There are 125,000 people not receiving an assessment for deprivation of liberty (DOLs) and 1.4 million people with an unmet need for social care – all because the Treasury sees the value of social care only in terms of what it can save the NHS, experts have told MPs.
In an inquiry into the implication of the budget on health and social care King’s Fund director of policy Richard Murray said that officials must see social care as an important service in its own right: “The point of funding social care is that it is for people who need social care services. Older people who may be struggling to live a reasonable life really need social care.”
In the debate, he told MPs that the Treasury sees social care just as a means to help the NHS. “We get trapped in the question of how much bang for your buck spending on social care can give the NHS.”
And, he said, this was difficult to quantify, due to complicated care pathways that can include informal care.
The DoLs statistics come from the latest NHS Digital report, which shows a wide range of variation across the country in the volumes of DoLS applications, their outcomes and how they were administered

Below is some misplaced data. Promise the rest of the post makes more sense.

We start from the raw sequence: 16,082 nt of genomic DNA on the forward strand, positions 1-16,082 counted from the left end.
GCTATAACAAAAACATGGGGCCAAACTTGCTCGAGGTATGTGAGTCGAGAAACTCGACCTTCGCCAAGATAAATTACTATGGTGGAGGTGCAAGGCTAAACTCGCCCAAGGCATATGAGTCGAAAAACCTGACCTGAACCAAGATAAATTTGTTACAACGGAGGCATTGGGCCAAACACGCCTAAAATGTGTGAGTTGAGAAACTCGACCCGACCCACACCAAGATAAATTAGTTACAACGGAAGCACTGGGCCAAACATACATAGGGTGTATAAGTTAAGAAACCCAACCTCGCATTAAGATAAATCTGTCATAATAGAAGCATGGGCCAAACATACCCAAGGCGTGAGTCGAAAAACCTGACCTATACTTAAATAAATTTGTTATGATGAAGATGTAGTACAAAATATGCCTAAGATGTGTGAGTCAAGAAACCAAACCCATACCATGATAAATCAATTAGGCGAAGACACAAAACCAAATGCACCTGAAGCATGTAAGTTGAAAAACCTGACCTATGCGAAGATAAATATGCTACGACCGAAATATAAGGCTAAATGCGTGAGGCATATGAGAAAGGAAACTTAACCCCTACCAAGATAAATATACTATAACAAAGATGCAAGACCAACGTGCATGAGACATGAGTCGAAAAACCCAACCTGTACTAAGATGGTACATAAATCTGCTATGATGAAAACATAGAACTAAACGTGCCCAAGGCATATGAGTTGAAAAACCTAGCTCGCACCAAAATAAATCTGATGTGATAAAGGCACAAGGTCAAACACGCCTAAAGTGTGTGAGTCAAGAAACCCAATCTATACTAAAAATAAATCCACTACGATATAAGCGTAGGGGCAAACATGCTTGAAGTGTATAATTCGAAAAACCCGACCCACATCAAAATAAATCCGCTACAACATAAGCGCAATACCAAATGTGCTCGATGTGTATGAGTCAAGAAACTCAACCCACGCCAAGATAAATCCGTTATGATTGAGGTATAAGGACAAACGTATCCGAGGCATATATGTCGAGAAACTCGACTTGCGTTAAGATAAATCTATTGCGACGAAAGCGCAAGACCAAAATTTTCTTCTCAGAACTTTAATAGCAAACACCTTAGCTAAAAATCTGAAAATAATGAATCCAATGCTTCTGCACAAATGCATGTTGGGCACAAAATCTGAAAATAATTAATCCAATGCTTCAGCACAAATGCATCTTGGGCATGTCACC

The question of integrated funding was also raised during the debate. Glen Garrod, president of the Association of Directors of Adult Social Services, said: “In a local system, we should not be having discussions that say this is an NHS budget, this is a social care budget and this is a public health budget. Most of the people we see nowadays have complex needs. If we rob Peter to pay Paul, we go nowhere.”
However, explaining the Treasury actions, Anita Charlesworth, director of Research and Economics at the Health Foundation added: “You have full A&Es and full hospitals from which you cannot discharge patients. You know there is a better way of delivering care, but if you have constrained resources you cannot afford the double-running. You get stuck in a position where you are compounding the problem because you cannot see a way of breaking out of that vicious cycle.”